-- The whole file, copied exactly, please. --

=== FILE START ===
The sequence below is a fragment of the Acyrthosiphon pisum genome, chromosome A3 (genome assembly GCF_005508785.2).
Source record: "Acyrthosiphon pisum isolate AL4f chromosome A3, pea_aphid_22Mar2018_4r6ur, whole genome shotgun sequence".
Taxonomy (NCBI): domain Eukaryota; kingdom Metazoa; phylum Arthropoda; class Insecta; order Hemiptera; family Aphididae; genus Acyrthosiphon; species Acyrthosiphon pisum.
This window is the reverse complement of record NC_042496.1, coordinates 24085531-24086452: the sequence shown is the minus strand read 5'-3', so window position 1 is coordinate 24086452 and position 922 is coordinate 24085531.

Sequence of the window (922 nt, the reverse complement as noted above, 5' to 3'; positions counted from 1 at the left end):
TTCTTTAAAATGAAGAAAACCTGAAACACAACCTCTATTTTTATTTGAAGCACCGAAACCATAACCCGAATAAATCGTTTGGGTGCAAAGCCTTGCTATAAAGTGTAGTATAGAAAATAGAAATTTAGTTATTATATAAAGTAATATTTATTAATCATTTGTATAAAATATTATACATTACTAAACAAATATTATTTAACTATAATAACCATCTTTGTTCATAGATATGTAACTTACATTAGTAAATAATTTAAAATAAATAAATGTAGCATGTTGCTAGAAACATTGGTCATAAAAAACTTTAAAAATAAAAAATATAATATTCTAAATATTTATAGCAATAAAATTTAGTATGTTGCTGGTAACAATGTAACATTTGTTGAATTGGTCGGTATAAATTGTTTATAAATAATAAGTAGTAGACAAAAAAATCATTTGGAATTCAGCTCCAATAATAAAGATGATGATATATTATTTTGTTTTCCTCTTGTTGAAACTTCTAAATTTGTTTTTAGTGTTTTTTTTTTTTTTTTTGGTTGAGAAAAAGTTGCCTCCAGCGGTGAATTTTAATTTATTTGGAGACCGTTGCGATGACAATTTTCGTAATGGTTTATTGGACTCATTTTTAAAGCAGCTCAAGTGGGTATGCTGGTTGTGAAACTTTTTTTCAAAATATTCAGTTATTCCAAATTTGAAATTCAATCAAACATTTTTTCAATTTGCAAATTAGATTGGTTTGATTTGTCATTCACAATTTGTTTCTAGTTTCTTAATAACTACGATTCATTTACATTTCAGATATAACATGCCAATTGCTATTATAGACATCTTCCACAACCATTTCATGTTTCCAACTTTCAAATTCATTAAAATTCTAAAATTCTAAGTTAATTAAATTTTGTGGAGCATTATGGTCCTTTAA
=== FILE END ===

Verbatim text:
The sequence below is a fragment of the Acyrthosiphon pisum genome, chromosome A3 (genome assembly GCF_005508785.2).
Source record: "Acyrthosiphon pisum isolate AL4f chromosome A3, pea_aphid_22Mar2018_4r6ur, whole genome shotgun sequence".
Taxonomy (NCBI): domain Eukaryota; kingdom Metazoa; phylum Arthropoda; class Insecta; order Hemiptera; family Aphididae; genus Acyrthosiphon; species Acyrthosiphon pisum.
This window is the reverse complement of record NC_042496.1, coordinates 24085531-24086452: the sequence shown is the minus strand read 5'-3', so window position 1 is coordinate 24086452 and position 922 is coordinate 24085531.

Sequence of the window (922 nt, the reverse complement as noted above, 5' to 3'; positions counted from 1 at the left end):
TTCTTTAAAATGAAGAAAACCTGAAACACAACCTCTATTTTTATTTGAAGCACCGAAACCATAACCCGAATAAATCGTTTGGGTGCAAAGCCTTGCTATAAAGTGTAGTATAGAAAATAGAAATTTAGTTATTATATAAAGTAATATTTATTAATCATTTGTATAAAATATTATACATTACTAAACAAATATTATTTAACTATAATAACCATCTTTGTTCATAGATATGTAACTTACATTAGTAAATAATTTAAAATAAATAAATGTAGCATGTTGCTAGAAACATTGGTCATAAAAAACTTTAAAAATAAAAAATATAATATTCTAAATATTTATAGCAATAAAATTTAGTATGTTGCTGGTAACAATGTAACATTTGTTGAATTGGTCGGTATAAATTGTTTATAAATAATAAGTAGTAGACAAAAAAATCATTTGGAATTCAGCTCCAATAATAAAGATGATGATATATTATTTTGTTTTCCTCTTGTTGAAACTTCTAAATTTGTTTTTAGTGTTTTTTTTTTTTTTTTTGGTTGAGAAAAAGTTGCCTCCAGCGGTGAATTTTAATTTATTTGGAGACCGTTGCGATGACAATTTTCGTAATGGTTTATTGGACTCATTTTTAAAGCAGCTCAAGTGGGTATGCTGGTTGTGAAACTTTTTTTCAAAATATTCAGTTATTCCAAATTTGAAATTCAATCAAACATTTTTTCAATTTGCAAATTAGATTGGTTTGATTTGTCATTCACAATTTGTTTCTAGTTTCTTAATAACTACGATTCATTTACATTTCAGATATAACATGCCAATTGCTATTATAGACATCTTCCACAACCATTTCATGTTTCCAACTTTCAAATTCATTAAAATTCTAAAATTCTAAGTTAATTAAATTTTGTGGAGCATTATGGTCCTTTAA